1. Ha – we all know the California effect! Hippies. As John Lydon said, never trust a hippy.
      (He lives in California now in a house built for Mae West!)

  18. Other signs I see, such as when driving out into the countryside: Lots of Trump campaign posters still up, often with the big Trump flags. Impeach Biden signs. Occasional signs that are related to the above, but far fewer.

    There are 2 ‘Mericuhs.

  19. My house has four obvious doors. On the outside of each one I post signs which read: “Please Use Other Door”. This has the salutary effect that salesmen, Jehovah’s Witnesses, and political activists bearing petitions all circle about the house for hours, sometimes collapsing between doors, where they lie until their supervisors come and carry them away.

  20. As usual my thoughts on this are not like any others. The way I grew up you just don’t do this. Old fashion I guess but who you are is your business, not for everyone passing by. Honestly, in the area I live now, no one would put up a sign regardless of what it said about you or advertised about you. I suspect it is illegal (HOA) rules.

    1. “I suspect it is illegal (HOA) rules.”

      I guess even a sign that says, “My HOA hung the moon,” or, “My HOA is pure as the driven snow, or, “My life is nothing without my HOA.”

  21. If I were genuinely puzzled by the point of the sign (I’m not), I would just knock on the door and ask.

  22. I live in Northwest Arkansas, fairly liberal by Arkansas standards but it is still Arkansas. My brother and I often go bike riding in the hills around here and the Trump banners and Confederate flags are way too common. I have seen some of the signs you mentioned out there too, but they are in the minority.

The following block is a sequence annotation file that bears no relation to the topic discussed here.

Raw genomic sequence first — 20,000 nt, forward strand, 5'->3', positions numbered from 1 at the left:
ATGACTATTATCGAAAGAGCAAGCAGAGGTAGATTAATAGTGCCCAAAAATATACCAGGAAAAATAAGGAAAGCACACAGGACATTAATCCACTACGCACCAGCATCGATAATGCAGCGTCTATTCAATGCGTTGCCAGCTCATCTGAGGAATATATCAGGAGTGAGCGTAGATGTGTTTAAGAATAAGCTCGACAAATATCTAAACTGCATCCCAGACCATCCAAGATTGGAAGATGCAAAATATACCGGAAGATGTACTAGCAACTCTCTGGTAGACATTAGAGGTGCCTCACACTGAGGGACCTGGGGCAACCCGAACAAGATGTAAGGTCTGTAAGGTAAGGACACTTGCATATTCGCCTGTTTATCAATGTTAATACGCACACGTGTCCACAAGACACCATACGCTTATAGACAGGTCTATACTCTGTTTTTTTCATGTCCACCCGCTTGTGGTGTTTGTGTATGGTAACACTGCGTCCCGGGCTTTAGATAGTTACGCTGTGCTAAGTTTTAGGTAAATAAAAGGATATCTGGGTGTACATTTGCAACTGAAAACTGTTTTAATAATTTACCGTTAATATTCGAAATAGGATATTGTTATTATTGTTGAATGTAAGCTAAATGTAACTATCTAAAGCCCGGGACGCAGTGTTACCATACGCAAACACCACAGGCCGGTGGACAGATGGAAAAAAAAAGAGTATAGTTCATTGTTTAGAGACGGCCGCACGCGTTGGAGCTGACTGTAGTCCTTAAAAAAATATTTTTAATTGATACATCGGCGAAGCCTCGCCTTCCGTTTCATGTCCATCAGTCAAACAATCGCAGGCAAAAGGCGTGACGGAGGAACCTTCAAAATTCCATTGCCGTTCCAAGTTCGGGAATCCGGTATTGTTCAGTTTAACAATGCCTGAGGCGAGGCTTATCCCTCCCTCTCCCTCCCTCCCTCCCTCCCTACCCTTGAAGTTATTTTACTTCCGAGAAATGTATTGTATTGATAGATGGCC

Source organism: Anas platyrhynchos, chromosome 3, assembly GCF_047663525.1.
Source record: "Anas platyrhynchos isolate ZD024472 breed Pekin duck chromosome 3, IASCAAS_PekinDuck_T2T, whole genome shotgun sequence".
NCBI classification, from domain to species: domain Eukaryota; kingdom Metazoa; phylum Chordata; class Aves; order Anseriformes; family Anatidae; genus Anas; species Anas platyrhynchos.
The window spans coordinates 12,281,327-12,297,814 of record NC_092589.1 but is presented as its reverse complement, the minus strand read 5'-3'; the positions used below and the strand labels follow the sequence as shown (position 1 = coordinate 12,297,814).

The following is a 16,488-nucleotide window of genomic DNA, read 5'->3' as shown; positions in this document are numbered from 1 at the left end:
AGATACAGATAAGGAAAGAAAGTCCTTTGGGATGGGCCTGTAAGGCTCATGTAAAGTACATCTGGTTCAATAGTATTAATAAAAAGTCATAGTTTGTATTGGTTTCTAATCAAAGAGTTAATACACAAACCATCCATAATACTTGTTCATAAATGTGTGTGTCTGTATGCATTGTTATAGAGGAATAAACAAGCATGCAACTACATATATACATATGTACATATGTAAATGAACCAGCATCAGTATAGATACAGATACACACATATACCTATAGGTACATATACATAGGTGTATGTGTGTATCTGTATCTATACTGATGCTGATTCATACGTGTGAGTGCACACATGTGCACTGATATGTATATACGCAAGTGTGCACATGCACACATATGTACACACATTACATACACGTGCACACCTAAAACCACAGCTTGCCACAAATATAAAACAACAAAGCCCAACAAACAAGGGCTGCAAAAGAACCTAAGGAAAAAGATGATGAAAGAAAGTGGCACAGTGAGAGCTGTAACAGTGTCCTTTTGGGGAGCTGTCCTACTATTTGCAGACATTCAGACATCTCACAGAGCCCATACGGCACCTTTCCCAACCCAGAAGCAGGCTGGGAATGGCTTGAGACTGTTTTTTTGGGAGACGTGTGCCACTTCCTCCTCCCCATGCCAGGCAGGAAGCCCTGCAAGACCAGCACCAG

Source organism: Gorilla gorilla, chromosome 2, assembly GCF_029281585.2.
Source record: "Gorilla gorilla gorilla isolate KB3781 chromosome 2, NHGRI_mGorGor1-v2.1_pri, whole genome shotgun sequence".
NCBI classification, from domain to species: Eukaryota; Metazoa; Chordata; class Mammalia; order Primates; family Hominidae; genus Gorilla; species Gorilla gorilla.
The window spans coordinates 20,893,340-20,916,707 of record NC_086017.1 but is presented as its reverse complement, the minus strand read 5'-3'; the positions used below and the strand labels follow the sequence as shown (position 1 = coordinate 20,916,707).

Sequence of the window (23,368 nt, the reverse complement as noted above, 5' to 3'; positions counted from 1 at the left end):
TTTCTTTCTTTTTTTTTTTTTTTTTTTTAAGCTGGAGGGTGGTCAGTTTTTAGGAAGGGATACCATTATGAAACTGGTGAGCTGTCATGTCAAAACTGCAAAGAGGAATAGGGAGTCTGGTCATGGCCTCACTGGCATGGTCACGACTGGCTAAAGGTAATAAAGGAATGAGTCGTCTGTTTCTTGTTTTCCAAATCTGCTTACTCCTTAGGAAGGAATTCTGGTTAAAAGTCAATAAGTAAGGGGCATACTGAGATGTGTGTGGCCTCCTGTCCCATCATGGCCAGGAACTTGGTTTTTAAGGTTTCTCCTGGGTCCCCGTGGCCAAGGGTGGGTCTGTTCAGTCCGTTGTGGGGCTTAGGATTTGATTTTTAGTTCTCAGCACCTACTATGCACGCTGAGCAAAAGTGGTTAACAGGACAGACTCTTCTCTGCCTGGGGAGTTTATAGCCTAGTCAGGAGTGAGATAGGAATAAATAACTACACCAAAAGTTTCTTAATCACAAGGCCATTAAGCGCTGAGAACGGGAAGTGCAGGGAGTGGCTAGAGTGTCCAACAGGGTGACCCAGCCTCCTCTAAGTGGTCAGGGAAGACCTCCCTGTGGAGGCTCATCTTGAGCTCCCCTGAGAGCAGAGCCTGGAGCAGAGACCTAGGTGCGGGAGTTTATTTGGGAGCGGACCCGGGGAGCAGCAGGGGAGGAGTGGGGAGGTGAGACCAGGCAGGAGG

Perhaps people are virtue signalling, but I would rather believe in this day of Trump, fake news, ONN, and Q Anon some people just have to say “enough is enough, take heart, some sane people still exist”. And I support them.

    So I say, Mr. Peeves, chill.

  23. I live in the Jefferson Park neighborhood in Chicago. I have seen this sign in many yards throughout my neighborhood since before the November election.

  24. Such signs may be virtue signaling. They may be preemptive efforts not to be attacked. The signs don’t also say “All Lives Matter.” I gather that that would create undesired attention/criticism. What with the attacks on Asians, I wonder if they could get by with adding “Asian Lives (Also) Matter.” What with the headlines of the last couple of weeks, I wonder if they could get by with also saying on the sign that “All Adolescents Should Abjure Guns and Knives.” (I think the sign should also say, “For All Our Sakes, Let Us Pray To Divine Providence For Early and Expeditious Pre-Frontal Lobe Development.”)

    1. Anyone who knows people with these signs realizes how ridiculous the “don’t attack me” hypothesis is. It is based on the false idea that supporters of BLM are violent extremists.

      1. Agreed. We fully expected our car might get “keyed” when my wife suggested she put the sticker version on her car.

    2. Shortly after the Atlanta murders #AsianLivesMatter was trending on Twitter and the BLM people went batcrap crazy because their slogan was being appropriated. They were complaining about the hashtag, not appalled at the actual crime.

  25. I don’t know, what’s the point of a Biden/Harris sign? I don’t think anyone expects to change minds and win votes with them. It just advertises “we’re for Biden.” People like to do that. They put signs on their cars, or bumper stickers, for the same reason. Or put it on a T shirt and wear it.

    1. No one would admit it but it seems likely that the relative number of signs supporting a candidate seen in the neighborhood does influence voters if only a little.

  26. Perhaps I should put a sign in my yard that says:

    I believe that all people are assholes, the only question is to what degree.

    Why limit my disdain to pro-tRump, anti- science, bigoted, xenophobic, chauvinistic polluters?

  27. Woke virtue signalers, as well as hypocritical Christians, should heed my favorite Bible verse from Matthew 6:

    1
    “Be careful not to do your `acts of righteousness’ before men, to be seen by them. If you do, you will have no reward from your Father in heaven.
    2